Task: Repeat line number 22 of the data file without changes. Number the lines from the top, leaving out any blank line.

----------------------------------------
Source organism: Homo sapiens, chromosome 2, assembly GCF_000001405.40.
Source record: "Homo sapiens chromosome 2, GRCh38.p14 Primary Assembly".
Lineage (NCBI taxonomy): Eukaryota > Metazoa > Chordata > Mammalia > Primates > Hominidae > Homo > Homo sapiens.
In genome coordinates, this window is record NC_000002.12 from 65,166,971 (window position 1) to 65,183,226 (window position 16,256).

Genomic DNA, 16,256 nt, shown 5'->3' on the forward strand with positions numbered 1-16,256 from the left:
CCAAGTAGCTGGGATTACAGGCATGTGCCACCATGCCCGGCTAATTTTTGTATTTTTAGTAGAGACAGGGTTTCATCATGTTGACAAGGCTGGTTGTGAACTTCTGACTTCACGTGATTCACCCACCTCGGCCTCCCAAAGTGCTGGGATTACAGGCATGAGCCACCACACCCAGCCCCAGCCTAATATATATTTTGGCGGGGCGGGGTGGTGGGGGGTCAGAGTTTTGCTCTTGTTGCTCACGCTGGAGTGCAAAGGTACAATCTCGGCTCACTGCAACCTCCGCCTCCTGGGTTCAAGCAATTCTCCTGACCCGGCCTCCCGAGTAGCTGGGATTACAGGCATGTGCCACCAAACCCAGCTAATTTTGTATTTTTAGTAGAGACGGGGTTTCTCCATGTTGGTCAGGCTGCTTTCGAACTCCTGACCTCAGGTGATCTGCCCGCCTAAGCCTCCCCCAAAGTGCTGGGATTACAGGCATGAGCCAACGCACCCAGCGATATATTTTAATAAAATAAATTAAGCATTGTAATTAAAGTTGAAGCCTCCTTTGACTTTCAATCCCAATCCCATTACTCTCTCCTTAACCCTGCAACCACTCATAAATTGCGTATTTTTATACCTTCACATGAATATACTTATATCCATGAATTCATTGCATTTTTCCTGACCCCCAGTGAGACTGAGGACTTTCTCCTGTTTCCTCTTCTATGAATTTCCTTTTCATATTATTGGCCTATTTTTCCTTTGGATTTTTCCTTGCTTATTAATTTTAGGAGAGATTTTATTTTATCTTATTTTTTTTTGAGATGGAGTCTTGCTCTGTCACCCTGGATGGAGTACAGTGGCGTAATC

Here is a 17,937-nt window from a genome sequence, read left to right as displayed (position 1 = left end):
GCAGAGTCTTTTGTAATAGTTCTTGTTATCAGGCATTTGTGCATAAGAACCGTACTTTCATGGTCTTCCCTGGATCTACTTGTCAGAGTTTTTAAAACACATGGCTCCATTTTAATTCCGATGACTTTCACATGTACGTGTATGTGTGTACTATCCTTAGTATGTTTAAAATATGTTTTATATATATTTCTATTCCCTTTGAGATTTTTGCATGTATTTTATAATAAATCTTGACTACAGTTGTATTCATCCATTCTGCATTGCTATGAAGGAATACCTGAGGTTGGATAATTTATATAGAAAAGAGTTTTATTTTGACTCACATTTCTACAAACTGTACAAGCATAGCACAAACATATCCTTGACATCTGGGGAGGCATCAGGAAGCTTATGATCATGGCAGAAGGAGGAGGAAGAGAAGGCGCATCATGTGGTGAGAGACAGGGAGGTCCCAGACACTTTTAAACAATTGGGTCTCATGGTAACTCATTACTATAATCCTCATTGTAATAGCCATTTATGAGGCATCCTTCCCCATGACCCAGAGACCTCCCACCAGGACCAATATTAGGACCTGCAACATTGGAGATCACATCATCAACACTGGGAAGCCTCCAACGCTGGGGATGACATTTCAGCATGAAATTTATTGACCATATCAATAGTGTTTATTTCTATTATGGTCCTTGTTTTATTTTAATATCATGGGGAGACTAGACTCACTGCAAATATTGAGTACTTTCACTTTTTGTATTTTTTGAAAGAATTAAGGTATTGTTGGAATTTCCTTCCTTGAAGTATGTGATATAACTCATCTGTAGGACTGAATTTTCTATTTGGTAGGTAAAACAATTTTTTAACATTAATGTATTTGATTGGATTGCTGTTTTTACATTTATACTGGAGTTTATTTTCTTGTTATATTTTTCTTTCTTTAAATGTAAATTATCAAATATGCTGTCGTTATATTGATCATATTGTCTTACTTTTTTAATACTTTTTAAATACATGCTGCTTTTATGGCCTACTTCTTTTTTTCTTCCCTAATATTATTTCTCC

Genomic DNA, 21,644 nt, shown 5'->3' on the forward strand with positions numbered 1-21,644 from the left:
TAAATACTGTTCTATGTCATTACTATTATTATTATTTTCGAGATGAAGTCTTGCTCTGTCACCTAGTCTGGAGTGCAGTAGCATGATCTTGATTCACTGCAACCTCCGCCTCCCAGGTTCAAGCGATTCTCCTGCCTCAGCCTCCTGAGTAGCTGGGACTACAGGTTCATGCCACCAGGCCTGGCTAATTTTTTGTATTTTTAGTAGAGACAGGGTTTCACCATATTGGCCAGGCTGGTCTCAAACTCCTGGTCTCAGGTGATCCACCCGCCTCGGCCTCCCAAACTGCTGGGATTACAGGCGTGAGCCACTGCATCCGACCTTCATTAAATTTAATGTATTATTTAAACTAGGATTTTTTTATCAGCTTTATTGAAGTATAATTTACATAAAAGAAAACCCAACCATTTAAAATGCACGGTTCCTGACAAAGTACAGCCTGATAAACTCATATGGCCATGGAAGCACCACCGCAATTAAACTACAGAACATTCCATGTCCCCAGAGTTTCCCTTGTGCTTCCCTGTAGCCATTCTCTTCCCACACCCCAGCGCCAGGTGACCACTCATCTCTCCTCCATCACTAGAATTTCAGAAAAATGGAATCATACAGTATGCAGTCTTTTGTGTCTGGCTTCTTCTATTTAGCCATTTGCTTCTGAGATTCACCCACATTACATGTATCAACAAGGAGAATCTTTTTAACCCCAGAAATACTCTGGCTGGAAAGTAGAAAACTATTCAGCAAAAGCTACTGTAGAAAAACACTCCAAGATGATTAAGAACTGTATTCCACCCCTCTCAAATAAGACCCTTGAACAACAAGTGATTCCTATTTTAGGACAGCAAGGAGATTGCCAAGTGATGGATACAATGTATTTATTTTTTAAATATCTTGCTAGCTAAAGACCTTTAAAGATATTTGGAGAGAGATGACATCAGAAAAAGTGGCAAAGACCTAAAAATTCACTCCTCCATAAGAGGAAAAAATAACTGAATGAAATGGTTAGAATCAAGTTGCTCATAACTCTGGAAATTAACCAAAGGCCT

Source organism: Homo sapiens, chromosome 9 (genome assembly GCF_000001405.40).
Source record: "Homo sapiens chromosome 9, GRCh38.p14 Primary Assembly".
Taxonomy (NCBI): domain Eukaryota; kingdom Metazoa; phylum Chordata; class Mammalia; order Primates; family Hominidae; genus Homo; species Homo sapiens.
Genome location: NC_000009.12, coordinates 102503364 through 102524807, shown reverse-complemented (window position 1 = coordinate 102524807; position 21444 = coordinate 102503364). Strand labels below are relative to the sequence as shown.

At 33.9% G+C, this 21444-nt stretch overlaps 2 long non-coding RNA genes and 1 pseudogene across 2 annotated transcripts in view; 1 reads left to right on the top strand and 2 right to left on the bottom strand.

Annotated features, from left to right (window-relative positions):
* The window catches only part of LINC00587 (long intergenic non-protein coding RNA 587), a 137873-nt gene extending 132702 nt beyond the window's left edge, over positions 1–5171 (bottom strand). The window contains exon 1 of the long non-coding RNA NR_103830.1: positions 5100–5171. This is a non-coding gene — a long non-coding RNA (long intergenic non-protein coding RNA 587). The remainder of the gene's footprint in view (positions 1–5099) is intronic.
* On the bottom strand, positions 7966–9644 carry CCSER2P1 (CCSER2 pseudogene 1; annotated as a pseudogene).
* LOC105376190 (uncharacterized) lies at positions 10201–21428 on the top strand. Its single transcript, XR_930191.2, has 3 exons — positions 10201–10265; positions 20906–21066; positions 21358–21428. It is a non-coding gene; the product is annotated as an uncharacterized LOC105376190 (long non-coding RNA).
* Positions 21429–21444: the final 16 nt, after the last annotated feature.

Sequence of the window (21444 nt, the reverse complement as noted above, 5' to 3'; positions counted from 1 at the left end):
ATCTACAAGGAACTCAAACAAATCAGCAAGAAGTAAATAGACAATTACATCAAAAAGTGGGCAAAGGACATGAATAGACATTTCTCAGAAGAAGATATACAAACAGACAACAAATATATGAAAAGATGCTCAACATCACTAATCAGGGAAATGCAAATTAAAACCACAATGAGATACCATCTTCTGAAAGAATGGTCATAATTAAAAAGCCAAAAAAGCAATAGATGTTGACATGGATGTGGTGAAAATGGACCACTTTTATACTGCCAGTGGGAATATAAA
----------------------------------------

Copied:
ATCTACAAGGAACTCAAACAAATCAGCAAGAAGTAAATAGACAATTACATCAAAAAGTGGGCAAAGGACATGAATAGACATTTCTCAGAAGAAGATATACAAACAGACAACAAATATATGAAAAGATGCTCAACATCACTAATCAGGGAAATGCAAATTAAAACCACAATGAGATACCATCTTCTGAAAGAATGGTCATAATTAAAAAGCCAAAAAAGCAATAGATGTTGACATGGATGTGGTGAAAATGGACCACTTTTATACTGCCAGTGGGAATATAAA